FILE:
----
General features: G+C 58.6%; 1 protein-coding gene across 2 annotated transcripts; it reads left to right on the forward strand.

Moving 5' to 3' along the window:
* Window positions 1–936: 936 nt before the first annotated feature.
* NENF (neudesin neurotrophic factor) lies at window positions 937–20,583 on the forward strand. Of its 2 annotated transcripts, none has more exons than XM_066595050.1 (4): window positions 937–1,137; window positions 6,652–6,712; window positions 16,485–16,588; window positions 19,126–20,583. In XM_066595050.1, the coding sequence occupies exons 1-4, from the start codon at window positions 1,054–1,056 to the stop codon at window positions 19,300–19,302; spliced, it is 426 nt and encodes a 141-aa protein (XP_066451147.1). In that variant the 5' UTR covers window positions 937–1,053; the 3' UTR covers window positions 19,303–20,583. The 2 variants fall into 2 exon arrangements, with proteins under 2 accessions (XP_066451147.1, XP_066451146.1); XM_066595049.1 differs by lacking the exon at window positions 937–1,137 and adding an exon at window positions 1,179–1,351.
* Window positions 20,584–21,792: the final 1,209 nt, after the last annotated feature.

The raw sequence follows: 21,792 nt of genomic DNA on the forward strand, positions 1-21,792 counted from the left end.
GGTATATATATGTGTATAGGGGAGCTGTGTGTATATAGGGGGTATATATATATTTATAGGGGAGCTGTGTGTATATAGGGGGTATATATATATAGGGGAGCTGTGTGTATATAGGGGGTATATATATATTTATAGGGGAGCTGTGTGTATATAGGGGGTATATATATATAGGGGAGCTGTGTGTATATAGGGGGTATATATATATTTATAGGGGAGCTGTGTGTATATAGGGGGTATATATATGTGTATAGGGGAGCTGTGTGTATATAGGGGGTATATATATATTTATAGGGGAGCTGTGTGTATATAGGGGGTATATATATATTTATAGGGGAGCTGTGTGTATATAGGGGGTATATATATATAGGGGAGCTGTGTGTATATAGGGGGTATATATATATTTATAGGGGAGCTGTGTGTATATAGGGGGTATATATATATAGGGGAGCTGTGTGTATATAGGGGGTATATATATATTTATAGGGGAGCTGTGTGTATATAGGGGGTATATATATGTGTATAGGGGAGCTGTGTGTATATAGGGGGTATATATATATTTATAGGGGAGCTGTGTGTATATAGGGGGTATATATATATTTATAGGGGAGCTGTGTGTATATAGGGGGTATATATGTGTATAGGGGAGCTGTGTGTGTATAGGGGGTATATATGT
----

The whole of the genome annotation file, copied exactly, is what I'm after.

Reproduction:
General features: G+C 58.6%; 1 protein-coding gene across 2 annotated transcripts; it reads left to right on the forward strand.

Moving 5' to 3' along the window:
* Window positions 1–936: 936 nt before the first annotated feature.
* NENF (neudesin neurotrophic factor) lies at window positions 937–20,583 on the forward strand. Of its 2 annotated transcripts, none has more exons than XM_066595050.1 (4): window positions 937–1,137; window positions 6,652–6,712; window positions 16,485–16,588; window positions 19,126–20,583. In XM_066595050.1, the coding sequence occupies exons 1-4, from the start codon at window positions 1,054–1,056 to the stop codon at window positions 19,300–19,302; spliced, it is 426 nt and encodes a 141-aa protein (XP_066451147.1). In that variant the 5' UTR covers window positions 937–1,053; the 3' UTR covers window positions 19,303–20,583. The 2 variants fall into 2 exon arrangements, with proteins under 2 accessions (XP_066451147.1, XP_066451146.1); XM_066595049.1 differs by lacking the exon at window positions 937–1,137 and adding an exon at window positions 1,179–1,351.
* Window positions 20,584–21,792: the final 1,209 nt, after the last annotated feature.

The raw sequence follows: 21,792 nt of genomic DNA on the forward strand, positions 1-21,792 counted from the left end.
GGTATATATATGTGTATAGGGGAGCTGTGTGTATATAGGGGGTATATATATATTTATAGGGGAGCTGTGTGTATATAGGGGGTATATATATATAGGGGAGCTGTGTGTATATAGGGGGTATATATATATTTATAGGGGAGCTGTGTGTATATAGGGGGTATATATATATAGGGGAGCTGTGTGTATATAGGGGGTATATATATATTTATAGGGGAGCTGTGTGTATATAGGGGGTATATATATGTGTATAGGGGAGCTGTGTGTATATAGGGGGTATATATATATTTATAGGGGAGCTGTGTGTATATAGGGGGTATATATATATTTATAGGGGAGCTGTGTGTATATAGGGGGTATATATATATAGGGGAGCTGTGTGTATATAGGGGGTATATATATATTTATAGGGGAGCTGTGTGTATATAGGGGGTATATATATATAGGGGAGCTGTGTGTATATAGGGGGTATATATATATTTATAGGGGAGCTGTGTGTATATAGGGGGTATATATATGTGTATAGGGGAGCTGTGTGTATATAGGGGGTATATATATATTTATAGGGGAGCTGTGTGTATATAGGGGGTATATATATATTTATAGGGGAGCTGTGTGTATATAGGGGGTATATATGTGTATAGGGGAGCTGTGTGTGTATAGGGGGTATATATGT